Author: P Hana

Page 14


“He could punish you for that,” I said, looking at Leb. I glanced at the stick next to his hand. A shuttle officer had never used one on me.

“Do you want me to?” Leb asked, eyeing Twenty-two. He didn’t reach for the stick.

I took in a sharp breath. He’d never punished any of my newbies, but he’d never had to. They all did exactly as I said.

Asking permission to hit my newbie was odd, though. I knew that. The other trainers knew that.

“No,” I replied. Every Reboot in the shuttle stared at me. I focused on Twenty-two again.

“Should I be insulted that you hesitated?” he asked with a smile.

“I can still change my mind.”

“How will you tell him? He stopped talking. Apparently that means we’re only allowed to talk to one another again.”

“I will find a stick and beat you myself when we land.”


I heard a sound like laughter from Leb’s direction and I looked over in surprise. He ducked his head in an attempt to hide his smile. Twenty-two grinned at me.

“Focus, Twenty-two,” I said.

“Can’t you call me Callum?”

“Focus, Callum,” I said quietly, firmly.

“Sorry,” he said, putting on a more serious face.

The shuttle landed and Leb motioned for us to stand. He slid the door open and we marched out into the dark, a soft breeze ruffling my ponytail.

They named the city Rosa after the woman who built it. I had always liked the name, had even been excited to hear I was to be stationed in Rosa.

Twenty-two stared, his lips parted, his neck pulsing strangely. His horror was palpable, but when I turned, I saw nothing unusual.

“What?” I asked.

“What is this? Where are we?”

“Rosa,” I said, glancing back as if to make sure. Of course it was Rosa.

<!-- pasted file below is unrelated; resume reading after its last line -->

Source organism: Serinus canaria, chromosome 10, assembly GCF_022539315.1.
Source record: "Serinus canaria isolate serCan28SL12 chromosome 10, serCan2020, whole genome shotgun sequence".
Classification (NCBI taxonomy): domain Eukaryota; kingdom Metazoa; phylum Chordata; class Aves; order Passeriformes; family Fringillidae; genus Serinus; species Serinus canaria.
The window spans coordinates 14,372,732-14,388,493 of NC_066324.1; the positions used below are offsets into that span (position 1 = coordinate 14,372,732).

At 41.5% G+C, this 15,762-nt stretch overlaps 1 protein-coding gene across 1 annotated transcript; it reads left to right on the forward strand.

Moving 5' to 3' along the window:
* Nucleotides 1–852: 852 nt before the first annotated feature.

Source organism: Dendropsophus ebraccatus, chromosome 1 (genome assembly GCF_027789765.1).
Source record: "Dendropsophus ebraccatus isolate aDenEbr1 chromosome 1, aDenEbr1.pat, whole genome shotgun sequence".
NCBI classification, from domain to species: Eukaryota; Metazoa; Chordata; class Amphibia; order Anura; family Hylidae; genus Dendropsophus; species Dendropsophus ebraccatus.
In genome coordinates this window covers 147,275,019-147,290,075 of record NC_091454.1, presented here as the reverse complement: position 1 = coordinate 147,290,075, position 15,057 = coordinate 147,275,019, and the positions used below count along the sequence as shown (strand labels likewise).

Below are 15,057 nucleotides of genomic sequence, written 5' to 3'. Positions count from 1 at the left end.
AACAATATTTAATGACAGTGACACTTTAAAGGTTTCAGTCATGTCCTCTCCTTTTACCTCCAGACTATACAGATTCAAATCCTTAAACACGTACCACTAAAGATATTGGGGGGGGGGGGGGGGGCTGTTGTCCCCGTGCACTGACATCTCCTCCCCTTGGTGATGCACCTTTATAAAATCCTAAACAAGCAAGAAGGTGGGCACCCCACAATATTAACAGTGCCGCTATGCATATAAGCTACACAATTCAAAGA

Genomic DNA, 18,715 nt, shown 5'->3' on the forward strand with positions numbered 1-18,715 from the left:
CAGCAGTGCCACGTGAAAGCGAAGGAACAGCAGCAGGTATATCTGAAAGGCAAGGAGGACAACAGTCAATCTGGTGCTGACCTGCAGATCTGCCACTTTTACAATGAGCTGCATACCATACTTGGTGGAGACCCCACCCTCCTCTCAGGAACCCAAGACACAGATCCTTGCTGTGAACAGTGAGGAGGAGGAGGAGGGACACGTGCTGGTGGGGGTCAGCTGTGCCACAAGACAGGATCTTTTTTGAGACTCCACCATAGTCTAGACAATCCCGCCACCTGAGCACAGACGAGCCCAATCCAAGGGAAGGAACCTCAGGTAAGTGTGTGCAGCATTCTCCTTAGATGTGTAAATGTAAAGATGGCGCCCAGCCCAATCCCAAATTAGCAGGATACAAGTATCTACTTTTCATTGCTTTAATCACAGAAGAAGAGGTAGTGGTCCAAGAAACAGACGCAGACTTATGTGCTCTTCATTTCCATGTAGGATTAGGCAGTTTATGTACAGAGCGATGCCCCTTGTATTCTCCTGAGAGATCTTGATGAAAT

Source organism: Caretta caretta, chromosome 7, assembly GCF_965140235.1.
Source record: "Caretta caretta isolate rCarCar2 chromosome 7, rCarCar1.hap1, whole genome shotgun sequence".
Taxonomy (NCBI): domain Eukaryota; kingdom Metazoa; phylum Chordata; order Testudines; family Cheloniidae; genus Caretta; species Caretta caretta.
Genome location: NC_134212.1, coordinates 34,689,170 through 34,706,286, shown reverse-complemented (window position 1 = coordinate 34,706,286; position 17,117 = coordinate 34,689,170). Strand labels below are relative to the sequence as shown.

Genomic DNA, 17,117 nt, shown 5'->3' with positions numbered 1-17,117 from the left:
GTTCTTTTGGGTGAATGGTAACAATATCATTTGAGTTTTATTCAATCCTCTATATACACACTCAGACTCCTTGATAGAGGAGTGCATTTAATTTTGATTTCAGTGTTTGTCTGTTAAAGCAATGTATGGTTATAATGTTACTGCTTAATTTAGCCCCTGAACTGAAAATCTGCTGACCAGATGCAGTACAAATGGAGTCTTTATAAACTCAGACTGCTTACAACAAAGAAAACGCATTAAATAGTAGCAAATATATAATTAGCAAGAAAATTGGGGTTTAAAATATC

“But . . . this is the slums?”


“Are they all like this?” he asked, his voice strained.

“Like what?”

He gestured and I looked again. The slums of Rosa were similar to the slums of Austin, but perhaps a bit worse.

Maybe the very worst. Rosa was a city built by the sick. It was a surprise they survived at all after they were run off from Austin. As I understood it, even the rico side of Rosa wasn’t much compared to the other cities of Texas.

The buildings were wooden structures erected after the war. The little homes sat close together, one story and two bedrooms and barely standing in some cases. The humans with houses were lucky. The apartments on the other side of town were not as nice.

“We’re lucky to have any roof over our head,” my mom had said the day we’d been kicked out of yet another apartment. We ended up sleeping in an abandoned building until they got the money together for a shared apartment. We’d never had a house.

I glanced at Twenty-two and was almost tempted to horrify him further with that story, but his eyes were still fixed straight ahead. I followed his gaze.

The roads were mostly dirt, but the two main streets were paved. They were full of holes, though, abandoned after it became clear the slums were nothing but a disease-ridden Reboot breeding ground.